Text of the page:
Archetypes of the Collective Unconscious-
Michalangelo’s PietaThere is [in man] an imago not only of the mother but of the daughter, the sister, the beloved, the heavenly goddess, and the chthonic Baubo.
Every mother and every beloved is forced to become the carrier and embodiment of this omnipresent and ageless image, which corresponds to the deepest reality in a man.
It belongs to him, this perilous image of Woman; she stands for the loyalty which in the interests of life he must sometimes forego; she is the much needed compensation for the risks, struggles, sacrifices that all end in disappointment; she is the solace for all the bitterness of life.
And, at the same time, she is the great illusionist, the seductress, who draws him into life with her Maya-and not only into life’s reasonable and useful aspects, but into its frightful paradoxes and ambivalences where good and evil, success and ruin, hope and despair, counterbalance one another.
Because she is his greatest danger she demands from a man his greatest, and if he has it in him she will receive it.
Collected Works 9ii
Archetypes of the Collective Unconscious
The Syzygy: Anima and Animus,
Paragraph 24 What can a man say about woman, his own opposite?
I mean of course something sensible, that is outside the sexual program, free of resentment, illusion, and theory.
Where is the man to be found capable of such superiority?
Woman always stands just where the man’s shadow falls, so that he is only too liable to confuse the two.
Then, when he tries to repair this misunderstanding, he overvalues her and believes her the most desirable thing in the world.
Collected Works 10
“Women In Europe” (1927) :
You are a slave of what you need in your soul.
The most masculine man needs women, and he is consequently their slave.
Become a woman yourself, and you will be saved from slavery to woman….
It is good for you once to put on women’s clothes: people will laugh at you, but through becoming a woman you attain freedom from women and their tyranny.
The acceptance of femininity leads to completion.
The same is valid for the woman who accepts her masculinity.
The Red BookNo man can converse with an animus for five minutes without becoming the victim of his own anima.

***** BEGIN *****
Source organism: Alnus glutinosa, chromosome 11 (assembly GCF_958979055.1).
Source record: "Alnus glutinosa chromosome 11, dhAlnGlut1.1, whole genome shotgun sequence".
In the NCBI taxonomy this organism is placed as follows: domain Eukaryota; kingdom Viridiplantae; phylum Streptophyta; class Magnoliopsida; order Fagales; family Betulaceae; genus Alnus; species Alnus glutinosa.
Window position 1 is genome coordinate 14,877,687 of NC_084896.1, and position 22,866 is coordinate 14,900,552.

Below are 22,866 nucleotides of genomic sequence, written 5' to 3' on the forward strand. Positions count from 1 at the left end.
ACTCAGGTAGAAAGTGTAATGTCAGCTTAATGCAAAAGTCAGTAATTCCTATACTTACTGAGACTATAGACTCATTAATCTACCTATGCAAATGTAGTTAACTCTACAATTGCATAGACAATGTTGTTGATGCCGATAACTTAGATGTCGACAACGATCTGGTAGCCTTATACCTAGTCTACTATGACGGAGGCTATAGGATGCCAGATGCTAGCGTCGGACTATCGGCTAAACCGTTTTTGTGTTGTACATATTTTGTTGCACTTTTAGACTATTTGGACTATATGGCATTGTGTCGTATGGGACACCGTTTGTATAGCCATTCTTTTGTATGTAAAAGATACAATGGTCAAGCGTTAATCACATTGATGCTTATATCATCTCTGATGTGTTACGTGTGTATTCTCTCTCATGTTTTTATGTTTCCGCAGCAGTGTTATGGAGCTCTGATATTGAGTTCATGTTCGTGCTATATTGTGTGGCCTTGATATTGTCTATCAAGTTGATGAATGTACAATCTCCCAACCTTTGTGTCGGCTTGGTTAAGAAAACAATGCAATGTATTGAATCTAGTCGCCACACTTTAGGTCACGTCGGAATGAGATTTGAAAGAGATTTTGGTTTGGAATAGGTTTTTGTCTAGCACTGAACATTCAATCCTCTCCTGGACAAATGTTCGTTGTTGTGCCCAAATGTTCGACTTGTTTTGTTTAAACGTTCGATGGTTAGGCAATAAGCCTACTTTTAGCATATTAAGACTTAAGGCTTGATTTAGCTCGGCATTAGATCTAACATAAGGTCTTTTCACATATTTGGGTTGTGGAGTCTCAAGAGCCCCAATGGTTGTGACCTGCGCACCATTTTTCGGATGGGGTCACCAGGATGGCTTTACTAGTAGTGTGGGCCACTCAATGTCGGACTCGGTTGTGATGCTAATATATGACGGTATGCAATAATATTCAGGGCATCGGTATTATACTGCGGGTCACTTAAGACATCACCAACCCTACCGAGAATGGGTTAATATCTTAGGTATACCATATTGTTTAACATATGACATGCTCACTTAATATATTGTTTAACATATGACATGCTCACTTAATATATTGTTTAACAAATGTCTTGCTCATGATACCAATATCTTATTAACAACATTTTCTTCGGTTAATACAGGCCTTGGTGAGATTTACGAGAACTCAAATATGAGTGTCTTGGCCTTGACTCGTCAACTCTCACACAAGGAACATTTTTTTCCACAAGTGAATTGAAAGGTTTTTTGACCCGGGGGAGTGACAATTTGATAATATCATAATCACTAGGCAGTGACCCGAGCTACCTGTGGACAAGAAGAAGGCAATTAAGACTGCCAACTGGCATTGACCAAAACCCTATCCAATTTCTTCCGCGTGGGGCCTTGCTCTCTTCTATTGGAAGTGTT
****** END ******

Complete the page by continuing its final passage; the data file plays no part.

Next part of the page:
Collected Works 7
Anima and Animus
circa 750 BC
The first stage–Hawwah, Eve, earth–is purely biological; woman ins equated with the mother and only represents something to be fertilized.
The second stage is still dominated by the sexual eros, but on an aesthetic and romantic level where woman has already acquired some value as an individual.
The third stage raises Eros to the heights of religious devotion and thus spiritualizes him: Hawwah has been replaced by spiritual motherhood.
Finally the fourth stage illustrates…Sapientia…wisdom.
Collected Works 16
For decades I always turned to the anima when I felt that my emotional behavior was disturbed, and that something had been constellated in the unconscious.
I would then ask the anima: “Now what are you up to? What do you see? I should like to know.”
After some resistance she regularly produced an image. As soon as the image was there, the unrest or sense of oppression vanished.
The whole energy of these emotions was transformed into interest in and curiosity about the image. I would speak with the anima about the images she communicated to me.
Salome Receiving the Head of John the Baptist
Lorenzo Pasinelli (1629-1700)
Women are a magical force.
They surround themselves with an emotional tension stronger than the rationality of men….
Woman is a very, very strong being, magical.
That is why, I am afraid of women.
From an interview with Jung
Cited in The Anima of the Analyst-Its Development 1992
May 2, 2011
The three Gorgon sisters—Medusa, Stheno, and Euryale—were children of the ancient marine deities Phorcys (or Phorkys) and his sister Ceto (or Keto), chthonic monsters from an archaic world. Their genealogy is shared with other sisters, the Graeae, as in Aeschylus’s Prometheus Bound who places both trinities of sisters far off “on Kisthene’s dreadful plain”: